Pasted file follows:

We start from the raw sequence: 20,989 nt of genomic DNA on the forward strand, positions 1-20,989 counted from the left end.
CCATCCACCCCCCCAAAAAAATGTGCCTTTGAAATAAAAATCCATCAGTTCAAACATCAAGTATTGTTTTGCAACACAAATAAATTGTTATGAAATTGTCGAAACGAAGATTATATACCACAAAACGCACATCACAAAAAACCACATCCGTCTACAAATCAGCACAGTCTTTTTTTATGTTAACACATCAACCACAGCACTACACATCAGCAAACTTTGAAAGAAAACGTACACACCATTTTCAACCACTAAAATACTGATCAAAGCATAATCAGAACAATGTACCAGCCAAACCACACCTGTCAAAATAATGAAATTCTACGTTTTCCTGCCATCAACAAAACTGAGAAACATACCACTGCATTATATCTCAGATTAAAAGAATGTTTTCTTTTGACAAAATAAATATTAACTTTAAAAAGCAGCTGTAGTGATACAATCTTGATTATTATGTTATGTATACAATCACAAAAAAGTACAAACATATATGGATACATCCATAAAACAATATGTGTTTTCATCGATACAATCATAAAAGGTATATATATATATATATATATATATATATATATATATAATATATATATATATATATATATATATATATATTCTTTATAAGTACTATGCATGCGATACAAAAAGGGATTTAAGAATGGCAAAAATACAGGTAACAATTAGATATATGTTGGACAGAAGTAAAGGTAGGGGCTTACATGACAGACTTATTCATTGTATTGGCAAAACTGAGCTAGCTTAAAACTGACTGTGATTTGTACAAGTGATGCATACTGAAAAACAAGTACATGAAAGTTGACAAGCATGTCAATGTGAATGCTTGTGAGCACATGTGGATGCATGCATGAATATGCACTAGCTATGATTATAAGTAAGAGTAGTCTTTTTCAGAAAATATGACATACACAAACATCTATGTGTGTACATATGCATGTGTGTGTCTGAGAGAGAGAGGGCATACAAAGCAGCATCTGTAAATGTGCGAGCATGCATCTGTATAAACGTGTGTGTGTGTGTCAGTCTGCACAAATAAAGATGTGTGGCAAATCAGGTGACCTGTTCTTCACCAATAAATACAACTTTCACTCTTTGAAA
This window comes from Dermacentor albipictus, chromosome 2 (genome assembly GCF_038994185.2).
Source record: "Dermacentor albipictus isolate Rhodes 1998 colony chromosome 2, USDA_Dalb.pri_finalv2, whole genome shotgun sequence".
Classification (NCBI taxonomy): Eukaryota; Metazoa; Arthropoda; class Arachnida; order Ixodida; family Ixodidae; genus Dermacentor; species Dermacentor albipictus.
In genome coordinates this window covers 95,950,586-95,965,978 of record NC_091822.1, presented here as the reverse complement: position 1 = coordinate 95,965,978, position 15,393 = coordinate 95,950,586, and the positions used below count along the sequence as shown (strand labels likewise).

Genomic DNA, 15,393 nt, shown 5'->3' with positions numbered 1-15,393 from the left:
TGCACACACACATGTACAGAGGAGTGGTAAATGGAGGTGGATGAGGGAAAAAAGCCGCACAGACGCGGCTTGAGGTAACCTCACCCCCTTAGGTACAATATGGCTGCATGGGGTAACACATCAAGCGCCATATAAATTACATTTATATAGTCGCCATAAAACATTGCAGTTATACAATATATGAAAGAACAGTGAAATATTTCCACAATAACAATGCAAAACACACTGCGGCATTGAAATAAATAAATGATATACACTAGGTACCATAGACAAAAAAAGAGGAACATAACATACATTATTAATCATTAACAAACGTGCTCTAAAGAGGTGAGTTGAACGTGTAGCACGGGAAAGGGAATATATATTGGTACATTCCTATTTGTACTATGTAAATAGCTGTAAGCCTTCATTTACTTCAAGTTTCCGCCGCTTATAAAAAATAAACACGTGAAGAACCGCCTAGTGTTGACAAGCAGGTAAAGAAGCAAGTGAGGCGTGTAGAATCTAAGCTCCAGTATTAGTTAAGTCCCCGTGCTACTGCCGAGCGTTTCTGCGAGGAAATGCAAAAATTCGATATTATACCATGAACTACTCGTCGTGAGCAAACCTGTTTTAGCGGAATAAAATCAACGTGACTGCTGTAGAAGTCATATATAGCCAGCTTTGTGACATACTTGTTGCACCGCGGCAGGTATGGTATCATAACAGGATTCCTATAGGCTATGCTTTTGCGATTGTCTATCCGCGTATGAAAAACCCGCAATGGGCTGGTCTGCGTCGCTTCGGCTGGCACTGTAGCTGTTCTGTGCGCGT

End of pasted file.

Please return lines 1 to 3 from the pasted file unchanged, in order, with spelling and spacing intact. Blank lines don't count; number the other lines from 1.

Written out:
We start from the raw sequence: 20,989 nt of genomic DNA on the forward strand, positions 1-20,989 counted from the left end.
CCATCCACCCCCCCAAAAAAATGTGCCTTTGAAATAAAAATCCATCAGTTCAAACATCAAGTATTGTTTTGCAACACAAATAAATTGTTATGAAATTGTCGAAACGAAGATTATATACCACAAAACGCACATCACAAAAAACCACATCCGTCTACAAATCAGCACAGTCTTTTTTTATGTTAACACATCAACCACAGCACTACACATCAGCAAACTTTGAAAGAAAACGTACACACCATTTTCAACCACTAAAATACTGATCAAAGCATAATCAGAACAATGTACCAGCCAAACCACACCTGTCAAAATAATGAAATTCTACGTTTTCCTGCCATCAACAAAACTGAGAAACATACCACTGCATTATATCTCAGATTAAAAGAATGTTTTCTTTTGACAAAATAAATATTAACTTTAAAAAGCAGCTGTAGTGATACAATCTTGATTATTATGTTATGTATACAATCACAAAAAAGTACAAACATATATGGATACATCCATAAAACAATATGTGTTTTCATCGATACAATCATAAAAGGTATATATATATATATATATATATATATATATATATATAATATATATATATATATATATATATATATATATTCTTTATAAGTACTATGCATGCGATACAAAAAGGGATTTAAGAATGGCAAAAATACAGGTAACAATTAGATATATGTTGGACAGAAGTAAAGGTAGGGGCTTACATGACAGACTTATTCATTGTATTGGCAAAACTGAGCTAGCTTAAAACTGACTGTGATTTGTACAAGTGATGCATACTGAAAAACAAGTACATGAAAGTTGACAAGCATGTCAATGTGAATGCTTGTGAGCACATGTGGATGCATGCATGAATATGCACTAGCTATGATTATAAGTAAGAGTAGTCTTTTTCAGAAAATATGACATACACAAACATCTATGTGTGTACATATGCATGTGTGTGTCTGAGAGAGAGAGGGCATACAAAGCAGCATCTGTAAATGTGCGAGCATGCATCTGTATAAACGTGTGTGTGTGTGTCAGTCTGCACAAATAAAGATGTGTGGCAAATCAGGTGACCTGTTCTTCACCAATAAATACAACTTTCACTCTTTGAAA
This window comes from Dermacentor albipictus, chromosome 2 (genome assembly GCF_038994185.2).